In this study, suppression of P5CS decreased Pro production in antisense transgenic Arabidopsis plants. This result supports previous reports that P5CS is a rate-limiting enzyme in the Glu pathway of Pro biosynthesis ( Hu et al. 1992 ; Igarashi et al. 1997 ; Kavi Kishor et al. 1995 ; Savouréet al. 1995 ; Yoshiba et al. 1995 ). Moreover, the Orn pathway may not play a key role in Pro biosynthesis in Arabidopsis. The result also led us to suppose that these P5CS antisense transgenic plants would provide a valuable approach for the study of essential roles of Pro in osmotolerance. The antisense effect on Pro biosynthesis clearly appeared in the plants even under a moderate decrease in humidity. Four-week-old wild-type Arabidopsis withstands a mild hypo-osmotic stress ( Fig. 5d). By contrast, the antisense transgenic plants deficient in Pro accumulation had decreased osmotolerance. The TF2 AtP5CS antisense transgenic plants, accumulating almost no Pro, showed significant hypersensitivity to the treatment and wilted rapidly ( Fig. 5e). The TF1 plants, which accumulated more Pro in response to osmotic stress than TF2 plants ( Fig. 1c), also showed hypersensitivity to low humidity. According to a quantitative assay for osmotolerance (monitoring changes in chlorophyll contents during the stress treatment), the TF1 plants were more stress-tolerant than the TF2 and TF3 plants (data not shown). This shows that Pro deficiency specifically decreases osmotolerance. In addition, the level of osmotolerance seems to be correlated with the ability of the plant to synthesize Pro.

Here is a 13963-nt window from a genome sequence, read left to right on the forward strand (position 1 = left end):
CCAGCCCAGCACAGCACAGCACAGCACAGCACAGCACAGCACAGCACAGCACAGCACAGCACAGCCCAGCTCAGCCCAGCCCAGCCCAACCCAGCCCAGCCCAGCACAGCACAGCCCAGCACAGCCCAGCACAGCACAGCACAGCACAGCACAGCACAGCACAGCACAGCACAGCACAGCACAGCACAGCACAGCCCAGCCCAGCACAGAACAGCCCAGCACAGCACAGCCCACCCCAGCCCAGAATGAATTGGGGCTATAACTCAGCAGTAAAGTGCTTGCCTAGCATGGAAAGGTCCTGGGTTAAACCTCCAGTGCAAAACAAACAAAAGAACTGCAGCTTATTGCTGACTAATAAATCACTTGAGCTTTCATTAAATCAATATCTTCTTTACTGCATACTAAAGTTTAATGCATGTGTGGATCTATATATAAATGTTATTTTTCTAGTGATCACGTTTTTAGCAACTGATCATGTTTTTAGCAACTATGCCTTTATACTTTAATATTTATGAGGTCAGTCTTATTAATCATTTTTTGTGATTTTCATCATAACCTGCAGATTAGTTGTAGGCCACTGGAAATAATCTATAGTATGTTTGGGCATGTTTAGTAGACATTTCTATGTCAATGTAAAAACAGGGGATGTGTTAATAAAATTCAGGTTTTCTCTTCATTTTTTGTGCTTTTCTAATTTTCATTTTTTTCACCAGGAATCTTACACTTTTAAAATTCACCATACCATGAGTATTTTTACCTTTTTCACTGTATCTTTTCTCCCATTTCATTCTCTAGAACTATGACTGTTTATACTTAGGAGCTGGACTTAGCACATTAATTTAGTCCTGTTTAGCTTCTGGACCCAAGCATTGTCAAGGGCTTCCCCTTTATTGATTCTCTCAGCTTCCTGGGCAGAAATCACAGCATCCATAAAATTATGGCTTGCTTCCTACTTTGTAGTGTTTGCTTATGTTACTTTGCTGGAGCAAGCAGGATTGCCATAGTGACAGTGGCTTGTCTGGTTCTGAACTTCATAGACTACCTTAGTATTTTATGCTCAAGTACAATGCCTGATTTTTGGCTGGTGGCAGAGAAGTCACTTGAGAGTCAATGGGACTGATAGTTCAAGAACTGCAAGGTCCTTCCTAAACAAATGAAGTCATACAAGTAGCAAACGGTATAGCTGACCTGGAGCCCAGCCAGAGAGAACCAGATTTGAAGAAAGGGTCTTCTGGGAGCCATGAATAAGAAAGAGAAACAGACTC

To confirm the positive correlation between Pro and osmotolerance, we examined effects of the application of exogenous l-Pro on the phenotypes of the TF2 plants. The hypersensitivity of the transgenics was greatly suppressed by 1 m m l-Pro added in the agar medium ( Fig. 5f), which consolidates evidence for an essential role of Pro in osmotolerance. Many reports have shown positive correlations between the capacity for Pro accumulation and osmotolerance in plants ( Handa et al. 1986 ; Kavi Kishor et al. 1995 ; Van Rensburg et al. 1993 ). These previous results led us to believe that l-Pro-treated transgenics recovered osmotolerance by accumulating exogenous Pro at the same level as wild-type plants. To confirm this, we measured the level of free Pro content in l-Pro-treated antisense transgenics subjected to low humidity. Unexpectedly, l-Pro-treated transgenics contained only 7% of the Pro pool of the wild-type plants after the low-humidity treatment ( Fig. 6). Moreover, if exogenously supplied Pro imparted osmotolerance to the transgenics by acting as a mere osmotic adjuster, a difference in its stereospecificity would be irrelevant to its adaptive function. In fact, the application of exogenous d-Pro did not suppress the hypersensitivity of transgenics (data not shown). Although a similar small increase in free Pro content was observed in d-Pro-treated transgenic plants ( Fig. 6), this was probably caused by elevated imports of exogenous Pro via activated Pro permease ( Rentsch et al. 1996 ) or by a decrease in the activity of Pro degradation ( Kiyosue et al. 1996 ) in response to the low-humidity treatment. Thus, the endogenous level of free Pro is not correlated with hypersensitivity to the low-humidity treatment, and Pro may have functions other than a compatible osmolyte in stress tolerance (discussed below).